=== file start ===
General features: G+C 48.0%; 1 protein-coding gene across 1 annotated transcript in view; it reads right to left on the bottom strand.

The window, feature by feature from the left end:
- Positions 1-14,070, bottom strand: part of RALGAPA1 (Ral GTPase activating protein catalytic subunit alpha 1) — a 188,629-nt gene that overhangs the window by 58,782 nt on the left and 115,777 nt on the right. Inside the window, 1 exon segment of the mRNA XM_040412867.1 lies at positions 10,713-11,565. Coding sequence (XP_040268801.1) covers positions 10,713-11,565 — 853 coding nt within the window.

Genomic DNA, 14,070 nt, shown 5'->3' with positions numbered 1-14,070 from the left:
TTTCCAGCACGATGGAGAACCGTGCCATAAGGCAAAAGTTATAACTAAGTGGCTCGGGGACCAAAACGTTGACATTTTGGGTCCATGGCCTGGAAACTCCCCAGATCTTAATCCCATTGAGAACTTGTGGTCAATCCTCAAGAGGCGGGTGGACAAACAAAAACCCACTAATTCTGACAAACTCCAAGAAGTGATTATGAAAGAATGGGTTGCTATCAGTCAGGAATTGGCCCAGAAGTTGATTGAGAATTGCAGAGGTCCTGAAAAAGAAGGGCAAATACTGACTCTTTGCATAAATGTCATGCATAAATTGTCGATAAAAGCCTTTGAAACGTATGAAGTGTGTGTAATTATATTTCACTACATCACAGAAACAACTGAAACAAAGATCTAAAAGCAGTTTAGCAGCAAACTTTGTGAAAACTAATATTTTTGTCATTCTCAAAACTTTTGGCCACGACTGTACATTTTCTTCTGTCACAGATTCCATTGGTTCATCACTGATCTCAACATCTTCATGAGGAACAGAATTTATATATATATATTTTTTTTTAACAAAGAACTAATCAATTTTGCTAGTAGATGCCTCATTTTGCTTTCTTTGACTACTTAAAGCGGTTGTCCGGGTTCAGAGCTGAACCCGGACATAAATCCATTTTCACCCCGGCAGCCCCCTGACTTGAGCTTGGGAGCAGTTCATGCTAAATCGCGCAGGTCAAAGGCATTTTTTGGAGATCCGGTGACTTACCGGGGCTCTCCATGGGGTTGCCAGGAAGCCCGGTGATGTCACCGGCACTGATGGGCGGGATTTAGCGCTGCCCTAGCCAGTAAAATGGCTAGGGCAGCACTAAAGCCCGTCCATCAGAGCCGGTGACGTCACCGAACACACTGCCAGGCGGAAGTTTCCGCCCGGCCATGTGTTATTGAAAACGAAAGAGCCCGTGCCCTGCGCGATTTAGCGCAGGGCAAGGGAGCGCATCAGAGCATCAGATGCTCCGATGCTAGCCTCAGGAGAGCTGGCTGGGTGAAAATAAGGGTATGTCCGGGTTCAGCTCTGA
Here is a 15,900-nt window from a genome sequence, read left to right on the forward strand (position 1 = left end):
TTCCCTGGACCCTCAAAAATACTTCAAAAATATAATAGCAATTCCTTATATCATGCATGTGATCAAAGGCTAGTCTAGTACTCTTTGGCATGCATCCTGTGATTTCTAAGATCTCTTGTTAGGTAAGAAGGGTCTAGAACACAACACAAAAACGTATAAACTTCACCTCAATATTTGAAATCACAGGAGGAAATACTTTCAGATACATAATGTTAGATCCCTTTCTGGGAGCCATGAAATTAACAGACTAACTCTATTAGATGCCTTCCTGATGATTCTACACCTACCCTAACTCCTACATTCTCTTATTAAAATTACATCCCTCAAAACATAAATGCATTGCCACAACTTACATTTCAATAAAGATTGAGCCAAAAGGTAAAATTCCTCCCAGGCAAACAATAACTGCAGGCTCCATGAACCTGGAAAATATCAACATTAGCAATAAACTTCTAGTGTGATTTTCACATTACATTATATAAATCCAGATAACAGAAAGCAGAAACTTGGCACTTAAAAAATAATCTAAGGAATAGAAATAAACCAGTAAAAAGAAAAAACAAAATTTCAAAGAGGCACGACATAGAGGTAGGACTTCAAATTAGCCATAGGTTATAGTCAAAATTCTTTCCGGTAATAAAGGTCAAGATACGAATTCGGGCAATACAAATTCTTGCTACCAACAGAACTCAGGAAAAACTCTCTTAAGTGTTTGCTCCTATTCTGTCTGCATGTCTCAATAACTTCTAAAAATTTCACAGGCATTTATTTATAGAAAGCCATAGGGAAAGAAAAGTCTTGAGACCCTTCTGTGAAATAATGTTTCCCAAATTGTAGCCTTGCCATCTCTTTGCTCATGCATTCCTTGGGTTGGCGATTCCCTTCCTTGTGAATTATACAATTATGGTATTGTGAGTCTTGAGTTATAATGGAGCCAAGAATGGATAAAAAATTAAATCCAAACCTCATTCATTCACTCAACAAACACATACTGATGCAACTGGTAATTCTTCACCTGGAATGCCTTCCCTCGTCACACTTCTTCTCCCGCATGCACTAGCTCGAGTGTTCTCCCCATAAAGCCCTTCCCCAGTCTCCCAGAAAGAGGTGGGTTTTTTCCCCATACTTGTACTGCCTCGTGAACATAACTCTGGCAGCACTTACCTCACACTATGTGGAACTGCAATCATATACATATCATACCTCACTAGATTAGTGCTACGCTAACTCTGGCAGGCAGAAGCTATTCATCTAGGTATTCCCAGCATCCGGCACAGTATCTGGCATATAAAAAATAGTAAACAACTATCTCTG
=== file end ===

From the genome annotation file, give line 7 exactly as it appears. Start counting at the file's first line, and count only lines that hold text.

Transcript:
TTCCCTGGACCCTCAAAAATACTTCAAAAATATAATAGCAATTCCTTATATCATGCATGTGATCAAAGGCTAGTCTAGTACTCTTTGGCATGCATCCTGTGATTTCTAAGATCTCTTGTTAGGTAAGAAGGGTCTAGAACACAACACAAAAACGTATAAACTTCACCTCAATATTTGAAATCACAGGAGGAAATACTTTCAGATACATAATGTTAGATCCCTTTCTGGGAGCCATGAAATTAACAGACTAACTCTATTAGATGCCTTCCTGATGATTCTACACCTACCCTAACTCCTACATTCTCTTATTAAAATTACATCCCTCAAAACATAAATGCATTGCCACAACTTACATTTCAATAAAGATTGAGCCAAAAGGTAAAATTCCTCCCAGGCAAACAATAACTGCAGGCTCCATGAACCTGGAAAATATCAACATTAGCAATAAACTTCTAGTGTGATTTTCACATTACATTATATAAATCCAGATAACAGAAAGCAGAAACTTGGCACTTAAAAAATAATCTAAGGAATAGAAATAAACCAGTAAAAAGAAAAAACAAAATTTCAAAGAGGCACGACATAGAGGTAGGACTTCAAATTAGCCATAGGTTATAGTCAAAATTCTTTCCGGTAATAAAGGTCAAGATACGAATTCGGGCAATACAAATTCTTGCTACCAACAGAACTCAGGAAAAACTCTCTTAAGTGTTTGCTCCTATTCTGTCTGCATGTCTCAATAACTTCTAAAAATTTCACAGGCATTTATTTATAGAAAGCCATAGGGAAAGAAAAGTCTTGAGACCCTTCTGTGAAATAATGTTTCCCAAATTGTAGCCTTGCCATCTCTTTGCTCATGCATTCCTTGGGTTGGCGATTCCCTTCCTTGTGAATTATACAATTATGGTATTGTGAGTCTTGAGTTATAATGGAGCCAAGAATGGATAAAAAATTAAATCCAAACCTCATTCATTCACTCAACAAACACATACTGATGCAACTGGTAATTCTTCACCTGGAATGCCTTCCCTCGTCACACTTCTTCTCCCGCATGCACTAGCTCGAGTGTTCTCCCCATAAAGCCCTTCCCCAGTCTCCCAGAAAGAGGTGGGTTTTTTCCCCATACTTGTACTGCCTCGTGAACATAACTCTGGCAGCACTTACCTCACACTATGTGGAACTGCAATCATATACATATCATACCTCACTAGATTAGTGCTACGCTAACTCTGGCAGGCAGAAGCTATTCATCTAGGTATTCCCAGCATCCGGCACAGTATCTGGCATATAAAAAATAGTAAACAACTATCTCTG